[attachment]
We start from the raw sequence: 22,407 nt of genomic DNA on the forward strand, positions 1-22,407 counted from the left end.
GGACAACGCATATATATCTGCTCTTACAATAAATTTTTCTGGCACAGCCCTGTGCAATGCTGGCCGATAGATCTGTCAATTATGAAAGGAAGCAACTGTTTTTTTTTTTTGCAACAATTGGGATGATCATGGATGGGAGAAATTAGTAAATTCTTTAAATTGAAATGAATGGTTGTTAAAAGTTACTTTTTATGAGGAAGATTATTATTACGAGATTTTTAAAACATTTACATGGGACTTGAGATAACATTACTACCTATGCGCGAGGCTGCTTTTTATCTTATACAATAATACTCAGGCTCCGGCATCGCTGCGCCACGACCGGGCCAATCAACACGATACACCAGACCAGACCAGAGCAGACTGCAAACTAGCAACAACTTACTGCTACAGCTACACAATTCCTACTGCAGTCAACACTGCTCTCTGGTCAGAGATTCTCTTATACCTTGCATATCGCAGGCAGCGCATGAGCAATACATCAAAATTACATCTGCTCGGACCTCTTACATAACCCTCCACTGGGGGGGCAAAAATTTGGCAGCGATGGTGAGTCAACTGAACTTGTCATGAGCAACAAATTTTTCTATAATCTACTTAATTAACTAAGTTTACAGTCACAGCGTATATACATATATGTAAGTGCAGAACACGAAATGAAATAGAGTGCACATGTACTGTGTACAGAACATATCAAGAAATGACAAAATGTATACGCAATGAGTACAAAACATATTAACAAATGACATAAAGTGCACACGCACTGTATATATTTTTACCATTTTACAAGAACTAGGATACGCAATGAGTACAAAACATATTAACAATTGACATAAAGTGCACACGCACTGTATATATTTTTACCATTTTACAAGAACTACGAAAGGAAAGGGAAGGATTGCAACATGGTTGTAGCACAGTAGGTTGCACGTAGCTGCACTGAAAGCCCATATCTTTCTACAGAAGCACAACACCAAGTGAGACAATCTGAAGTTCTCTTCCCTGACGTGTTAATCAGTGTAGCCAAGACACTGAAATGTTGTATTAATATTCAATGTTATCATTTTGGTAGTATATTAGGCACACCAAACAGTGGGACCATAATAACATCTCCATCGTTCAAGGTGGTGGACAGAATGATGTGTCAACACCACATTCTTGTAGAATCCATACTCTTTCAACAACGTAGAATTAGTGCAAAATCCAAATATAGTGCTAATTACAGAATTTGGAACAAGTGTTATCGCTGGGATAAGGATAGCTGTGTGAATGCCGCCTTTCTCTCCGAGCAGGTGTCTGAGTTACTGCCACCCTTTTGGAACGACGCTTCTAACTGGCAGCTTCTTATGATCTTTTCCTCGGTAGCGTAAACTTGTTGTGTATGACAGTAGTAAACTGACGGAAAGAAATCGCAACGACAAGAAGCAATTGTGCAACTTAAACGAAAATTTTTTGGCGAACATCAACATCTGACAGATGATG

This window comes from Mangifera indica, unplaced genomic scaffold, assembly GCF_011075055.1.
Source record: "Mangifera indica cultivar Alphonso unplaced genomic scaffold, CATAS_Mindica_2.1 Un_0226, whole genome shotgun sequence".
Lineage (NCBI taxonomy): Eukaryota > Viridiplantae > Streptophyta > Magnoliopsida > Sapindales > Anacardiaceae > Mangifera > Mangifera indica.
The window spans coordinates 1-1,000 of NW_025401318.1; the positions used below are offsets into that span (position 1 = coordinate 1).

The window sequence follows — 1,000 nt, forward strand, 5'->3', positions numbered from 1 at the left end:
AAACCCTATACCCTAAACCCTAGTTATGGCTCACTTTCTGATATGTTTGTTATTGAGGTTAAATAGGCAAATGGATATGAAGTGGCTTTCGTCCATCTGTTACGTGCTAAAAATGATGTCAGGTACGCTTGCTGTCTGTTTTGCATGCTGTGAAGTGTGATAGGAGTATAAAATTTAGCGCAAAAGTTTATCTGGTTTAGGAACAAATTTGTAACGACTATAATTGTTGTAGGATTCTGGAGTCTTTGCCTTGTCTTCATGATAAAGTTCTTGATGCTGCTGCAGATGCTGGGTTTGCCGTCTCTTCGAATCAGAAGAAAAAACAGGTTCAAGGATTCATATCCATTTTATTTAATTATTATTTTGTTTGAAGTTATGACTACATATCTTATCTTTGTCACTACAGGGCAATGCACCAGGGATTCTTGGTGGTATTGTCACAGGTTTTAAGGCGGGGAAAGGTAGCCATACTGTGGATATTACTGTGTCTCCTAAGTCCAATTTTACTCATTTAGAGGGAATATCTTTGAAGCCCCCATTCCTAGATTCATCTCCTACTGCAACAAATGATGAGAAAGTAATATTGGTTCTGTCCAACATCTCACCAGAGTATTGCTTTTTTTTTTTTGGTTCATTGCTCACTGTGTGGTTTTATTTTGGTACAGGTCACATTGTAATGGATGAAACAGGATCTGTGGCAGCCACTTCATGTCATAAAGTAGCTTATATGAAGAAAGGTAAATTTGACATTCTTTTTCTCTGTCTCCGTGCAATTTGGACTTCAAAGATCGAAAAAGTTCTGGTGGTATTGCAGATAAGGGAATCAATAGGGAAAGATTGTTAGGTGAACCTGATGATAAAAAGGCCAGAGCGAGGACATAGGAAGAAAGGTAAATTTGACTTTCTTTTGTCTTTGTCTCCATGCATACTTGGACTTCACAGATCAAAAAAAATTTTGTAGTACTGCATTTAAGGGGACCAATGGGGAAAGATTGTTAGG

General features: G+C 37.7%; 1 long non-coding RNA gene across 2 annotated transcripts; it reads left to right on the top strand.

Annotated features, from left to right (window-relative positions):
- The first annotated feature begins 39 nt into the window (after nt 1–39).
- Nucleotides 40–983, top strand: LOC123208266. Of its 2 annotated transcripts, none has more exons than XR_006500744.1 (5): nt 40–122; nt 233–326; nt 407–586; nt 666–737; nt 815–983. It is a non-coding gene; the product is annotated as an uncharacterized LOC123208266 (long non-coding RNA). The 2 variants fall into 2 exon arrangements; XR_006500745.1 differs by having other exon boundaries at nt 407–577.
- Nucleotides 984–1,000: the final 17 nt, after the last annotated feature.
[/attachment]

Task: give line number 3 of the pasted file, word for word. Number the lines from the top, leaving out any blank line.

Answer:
This window comes from Mangifera indica, unplaced genomic scaffold, assembly GCF_011075055.1.